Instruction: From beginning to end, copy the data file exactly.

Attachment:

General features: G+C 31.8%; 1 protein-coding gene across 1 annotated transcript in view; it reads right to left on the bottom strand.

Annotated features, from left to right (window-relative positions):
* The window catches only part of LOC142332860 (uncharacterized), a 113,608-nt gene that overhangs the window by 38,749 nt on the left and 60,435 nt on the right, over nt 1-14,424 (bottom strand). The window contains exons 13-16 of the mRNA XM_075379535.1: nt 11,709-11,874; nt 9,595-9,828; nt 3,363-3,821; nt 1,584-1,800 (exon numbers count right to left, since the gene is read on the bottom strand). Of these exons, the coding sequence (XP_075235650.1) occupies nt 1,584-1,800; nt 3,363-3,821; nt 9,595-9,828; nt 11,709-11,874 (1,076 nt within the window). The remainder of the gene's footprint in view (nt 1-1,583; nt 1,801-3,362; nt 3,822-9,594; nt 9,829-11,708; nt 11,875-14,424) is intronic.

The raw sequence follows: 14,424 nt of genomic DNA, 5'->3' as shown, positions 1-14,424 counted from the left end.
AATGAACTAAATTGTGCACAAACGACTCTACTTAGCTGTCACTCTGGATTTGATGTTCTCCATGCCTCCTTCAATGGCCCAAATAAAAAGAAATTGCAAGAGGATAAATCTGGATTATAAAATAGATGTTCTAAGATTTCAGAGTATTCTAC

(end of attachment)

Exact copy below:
General features: G+C 31.8%; 1 protein-coding gene across 1 annotated transcript in view; it reads right to left on the bottom strand.

Annotated features, from left to right (window-relative positions):
* The window catches only part of LOC142332860 (uncharacterized), a 113,608-nt gene that overhangs the window by 38,749 nt on the left and 60,435 nt on the right, over nt 1-14,424 (bottom strand). The window contains exons 13-16 of the mRNA XM_075379535.1: nt 11,709-11,874; nt 9,595-9,828; nt 3,363-3,821; nt 1,584-1,800 (exon numbers count right to left, since the gene is read on the bottom strand). Of these exons, the coding sequence (XP_075235650.1) occupies nt 1,584-1,800; nt 3,363-3,821; nt 9,595-9,828; nt 11,709-11,874 (1,076 nt within the window). The remainder of the gene's footprint in view (nt 1-1,583; nt 1,801-3,362; nt 3,822-9,594; nt 9,829-11,708; nt 11,875-14,424) is intronic.

The raw sequence follows: 14,424 nt of genomic DNA, 5'->3' as shown, positions 1-14,424 counted from the left end.
AATGAACTAAATTGTGCACAAACGACTCTACTTAGCTGTCACTCTGGATTTGATGTTCTCCATGCCTCCTTCAATGGCCCAAATAAAAAGAAATTGCAAGAGGATAAATCTGGATTATAAAATAGATGTTCTAAGATTTCAGAGTATTCTAC